Cemeteries - Outdoor Museums of the Forgotten Past - What is it about old graveyards that inexplicably draw me to them?  Is it my inherent nostalgic way, sense of history, the monuments themselves, or simple curiosity? 


Flying down a winding Missouri road in the Ozarks, I glimpse from the corner of my eye a headstone peeking through the trees.  The truck comes to a screeching halt, making a swift u-turn in the middle of the highway, almost mindless to oncoming traffic. 


Parked at the side of road, I sit quietly studying the old graveyard.  Several crumbling headstones rise from overgrown weeds and grass, all but obliterating the memory of those long past.  I curse the fact I havenít brought along my camera.  The obsession to take pictures of these timeless monuments is as strong as the need to stop.


It is an early spring morning, and my jeans are quickly soaked by the morning dew of the tall grasses surrounding the burial place.  I pass a small sign: "Kreizel Family.Ē  I know some people in the area by that name.  Are these long forgotten pioneers somehow related?  In the small graveyard, there are about ten headstones bearing the faint marks of those living more than a century ago.  I can see from the dates that they lived through the time of the Civil War when this part of Missouri was a war-torn battlefield.  Who were these people?  What stories would they tell of their lives, their families, their hopes and their dreams?  I look at my watch; an hour has passed as Iíve contemplated these unknown faces.

I have another obsessive desire to make headstone rubbings.  You know, the process where you place a piece of paper against the headstone and rub a soft lead pencil or crayon against the engraving.  Though, I have not resorted to headstone rubbings as of yet, these too, will no doubt, become a part of the graveyard fascination at some point in time.  But, what will I do with these these rubbings?  Hang Doc Hollidayís epitaph upon my living room wall, place Wild Bill Hickokís engraving in a scrap book, or more likely, let them pile up in the basement with a growing collection of old bottles, magazines and other memorabilia from lives lived decades ago?  This obsession is getting out of hand.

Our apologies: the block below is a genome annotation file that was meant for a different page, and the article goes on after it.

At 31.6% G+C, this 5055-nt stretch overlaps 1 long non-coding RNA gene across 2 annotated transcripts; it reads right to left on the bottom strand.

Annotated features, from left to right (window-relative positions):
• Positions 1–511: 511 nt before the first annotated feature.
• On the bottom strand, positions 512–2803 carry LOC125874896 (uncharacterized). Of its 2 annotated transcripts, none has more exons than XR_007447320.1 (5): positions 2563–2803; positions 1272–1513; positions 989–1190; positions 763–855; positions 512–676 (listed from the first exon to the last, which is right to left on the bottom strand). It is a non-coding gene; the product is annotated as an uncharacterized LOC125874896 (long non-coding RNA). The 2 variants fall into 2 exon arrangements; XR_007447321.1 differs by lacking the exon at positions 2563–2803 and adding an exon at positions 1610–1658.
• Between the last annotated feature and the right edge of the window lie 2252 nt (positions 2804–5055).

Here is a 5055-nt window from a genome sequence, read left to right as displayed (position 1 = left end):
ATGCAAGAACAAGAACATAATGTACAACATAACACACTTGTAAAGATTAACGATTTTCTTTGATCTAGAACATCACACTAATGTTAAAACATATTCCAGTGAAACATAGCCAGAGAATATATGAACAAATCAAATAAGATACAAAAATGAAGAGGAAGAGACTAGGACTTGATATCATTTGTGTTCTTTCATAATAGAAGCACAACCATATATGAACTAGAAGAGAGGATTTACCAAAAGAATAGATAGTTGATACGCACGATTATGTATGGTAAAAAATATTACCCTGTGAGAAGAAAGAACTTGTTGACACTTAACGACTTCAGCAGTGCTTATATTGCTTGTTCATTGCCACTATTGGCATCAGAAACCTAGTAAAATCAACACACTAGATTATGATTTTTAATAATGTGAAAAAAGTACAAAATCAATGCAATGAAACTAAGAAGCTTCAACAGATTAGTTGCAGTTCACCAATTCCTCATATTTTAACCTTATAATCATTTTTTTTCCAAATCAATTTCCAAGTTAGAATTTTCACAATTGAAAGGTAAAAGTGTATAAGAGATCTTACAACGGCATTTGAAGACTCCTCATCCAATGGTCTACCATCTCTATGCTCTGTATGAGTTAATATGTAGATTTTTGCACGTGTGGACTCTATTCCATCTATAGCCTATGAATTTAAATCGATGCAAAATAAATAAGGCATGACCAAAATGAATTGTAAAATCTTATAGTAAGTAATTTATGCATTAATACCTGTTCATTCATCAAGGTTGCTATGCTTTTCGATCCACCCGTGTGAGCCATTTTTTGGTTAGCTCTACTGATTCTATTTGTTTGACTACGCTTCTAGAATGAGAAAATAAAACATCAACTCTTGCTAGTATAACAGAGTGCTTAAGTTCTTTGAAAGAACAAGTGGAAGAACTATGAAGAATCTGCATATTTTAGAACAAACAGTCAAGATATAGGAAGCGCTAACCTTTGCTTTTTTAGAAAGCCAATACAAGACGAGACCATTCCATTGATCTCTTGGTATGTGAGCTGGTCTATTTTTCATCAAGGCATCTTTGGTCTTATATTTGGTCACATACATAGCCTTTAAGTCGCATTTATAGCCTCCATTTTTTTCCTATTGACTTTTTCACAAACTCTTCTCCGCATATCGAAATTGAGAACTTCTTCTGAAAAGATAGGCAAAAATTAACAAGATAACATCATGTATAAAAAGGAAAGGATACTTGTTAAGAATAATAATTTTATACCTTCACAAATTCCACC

Ashes to ashes and dust to dust, Iím just sure that I will somehow find a hidden secret in these historic and often dignified reminders of our past.  Carvings and epitaphs tell me a bit about a person that might otherwise not be remembered.  These people existed, they were once vibrant and alive with wives and husbands that cared for them, children they doted upon, and they lived through ordinary every day struggles as we do, feeling sorrow and happiness during their lifetimes.

Now, they are but a name on a headstone, if the monument has survived.  But, at least for a moment, they are thought of, if unknown, in the minds of the many like me who are drawn to these outdoor history museums.



What our readers are saying about Legends of America:


I couldn't help but notice, that it was YOU that took all those excellent photos! And Time Magazine, doesn't employ you as a staff photographer....why?  What's wrong with those guys? Your photos, are just-flat awesome.  Paul, June, 2006

I sent your link to about 40 friends, they are all reporting on how much they love the site, and how they are using it for their historical research, photos and genealogical work.  It is really a good site, and you have a great eye for photos.  Thanks for all your hard work.  Pat, Pahrump, NV, June, 2006

Hi, I've recently been watching the HBO series Deadwood and it brought on an interest of that era. I just wanted to thank you for the great website and information. I look forward to exploring all the links, it seems to bring the old west to life :)   Paul Lambert Charlotte, NC, June 2006  

Tell us what you think!

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Route 66


Albuquerque Route 66 Festival - Next weekend!!  Planning on being there?  There's lots of stuff going on like a car show, a neon cruise, music and entertainment, lots of Route 66 vendors, and more.  If you're going to be there look for me in my cowboy hat on Saturday, I'll be running around there somewhere.

For more information on the festival check out it out at: 2006 Route 66 festival.